As temperatures across Wales look set to soar again this week, we will all want to be heading outdoors. Whilst the weather provides the perfect excuse to break out the BBQ, head to the seaside, or soak up the rays with a good book, we shouldn’t lose sight of the fact that the sizzling temperatures can pose some sizeable health risks. There are over 191,000 people who have been diagnosed with diabetes in Wales, the highest prevalence in the UK, and it’s important that they are aware of how hot weather can affect their condition. Long periods of inactivity in the sun may affect diabetes control, causing blood glucose levels to be higher than usual. As well as this, insulin injections are absorbed more quickly in hot weather, increasing the chances of hypoglycaemia (a “hypo”). It is important for people with diabetes to monitor their blood glucose levels more often and be ready to adjust their insulin dose if necessary.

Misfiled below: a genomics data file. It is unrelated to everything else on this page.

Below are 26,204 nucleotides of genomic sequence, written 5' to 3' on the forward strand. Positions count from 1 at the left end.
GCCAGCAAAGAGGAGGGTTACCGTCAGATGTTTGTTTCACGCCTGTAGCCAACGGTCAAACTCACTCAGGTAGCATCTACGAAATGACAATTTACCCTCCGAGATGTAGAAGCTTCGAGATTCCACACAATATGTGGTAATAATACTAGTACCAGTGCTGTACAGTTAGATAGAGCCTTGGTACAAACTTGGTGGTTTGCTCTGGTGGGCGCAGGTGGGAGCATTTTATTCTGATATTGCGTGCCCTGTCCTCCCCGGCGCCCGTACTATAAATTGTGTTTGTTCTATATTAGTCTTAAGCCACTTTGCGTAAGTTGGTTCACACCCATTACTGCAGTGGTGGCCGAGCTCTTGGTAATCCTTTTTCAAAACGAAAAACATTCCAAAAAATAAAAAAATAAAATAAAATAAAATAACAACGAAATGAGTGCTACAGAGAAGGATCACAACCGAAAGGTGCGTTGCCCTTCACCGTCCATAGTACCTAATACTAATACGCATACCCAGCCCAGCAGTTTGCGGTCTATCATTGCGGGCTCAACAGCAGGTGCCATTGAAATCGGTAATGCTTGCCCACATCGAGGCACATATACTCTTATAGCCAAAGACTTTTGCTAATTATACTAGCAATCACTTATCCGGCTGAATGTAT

Feet are also an area you will want to keep an eye on. Some people living with diabetes suffer from nerve damage or neuropathy and this can mean they may not be aware if their feet are burning. If left untreated minor injuries could develop into an infection or ulcers. And remember, Insulin and monitors can be affected by heat so make sure you keep your diabetes kit cool in the sun. If you suspect they have been damaged, speak to your GP or health care team. Diabetes shouldn’t be a barrier to making the most of the glorious weather, so let’s get out there and enjoy it safely whilst it lasts.

Dai Williams

National Director – Diabetes UK Cymru